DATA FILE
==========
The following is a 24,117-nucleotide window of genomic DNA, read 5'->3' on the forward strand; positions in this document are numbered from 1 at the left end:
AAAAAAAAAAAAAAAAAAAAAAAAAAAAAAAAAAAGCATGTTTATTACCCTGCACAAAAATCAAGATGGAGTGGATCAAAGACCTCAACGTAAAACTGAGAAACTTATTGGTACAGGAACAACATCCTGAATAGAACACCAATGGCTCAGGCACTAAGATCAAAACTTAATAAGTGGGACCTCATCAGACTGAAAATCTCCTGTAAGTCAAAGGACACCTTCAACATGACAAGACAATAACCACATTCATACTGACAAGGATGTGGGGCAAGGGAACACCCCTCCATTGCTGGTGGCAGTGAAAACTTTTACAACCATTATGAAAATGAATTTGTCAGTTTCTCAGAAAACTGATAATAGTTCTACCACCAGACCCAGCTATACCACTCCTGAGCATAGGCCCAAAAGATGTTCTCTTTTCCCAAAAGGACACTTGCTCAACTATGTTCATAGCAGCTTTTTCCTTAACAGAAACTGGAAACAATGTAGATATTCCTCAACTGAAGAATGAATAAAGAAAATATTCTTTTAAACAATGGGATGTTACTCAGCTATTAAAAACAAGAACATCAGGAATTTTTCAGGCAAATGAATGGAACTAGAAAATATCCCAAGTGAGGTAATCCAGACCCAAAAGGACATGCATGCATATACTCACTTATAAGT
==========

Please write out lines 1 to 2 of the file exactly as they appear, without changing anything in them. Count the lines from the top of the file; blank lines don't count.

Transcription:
The following is a 24,117-nucleotide window of genomic DNA, read 5'->3' on the forward strand; positions in this document are numbered from 1 at the left end:
AAAAAAAAAAAAAAAAAAAAAAAAAAAAAAAAAAAGCATGTTTATTACCCTGCACAAAAATCAAGATGGAGTGGATCAAAGACCTCAACGTAAAACTGAGAAACTTATTGGTACAGGAACAACATCCTGAATAGAACACCAATGGCTCAGGCACTAAGATCAAAACTTAATAAGTGGGACCTCATCAGACTGAAAATCTCCTGTAAGTCAAAGGACACCTTCAACATGACAAGACAATAACCACATTCATACTGACAAGGATGTGGGGCAAGGGAACACCCCTCCATTGCTGGTGGCAGTGAAAACTTTTACAACCATTATGAAAATGAATTTGTCAGTTTCTCAGAAAACTGATAATAGTTCTACCACCAGACCCAGCTATACCACTCCTGAGCATAGGCCCAAAAGATGTTCTCTTTTCCCAAAAGGACACTTGCTCAACTATGTTCATAGCAGCTTTTTCCTTAACAGAAACTGGAAACAATGTAGATATTCCTCAACTGAAGAATGAATAAAGAAAATATTCTTTTAAACAATGGGATGTTACTCAGCTATTAAAAACAAGAACATCAGGAATTTTTCAGGCAAATGAATGGAACTAGAAAATATCCCAAGTGAGGTAATCCAGACCCAAAAGGACATGCATGCATATACTCACTTATAAGT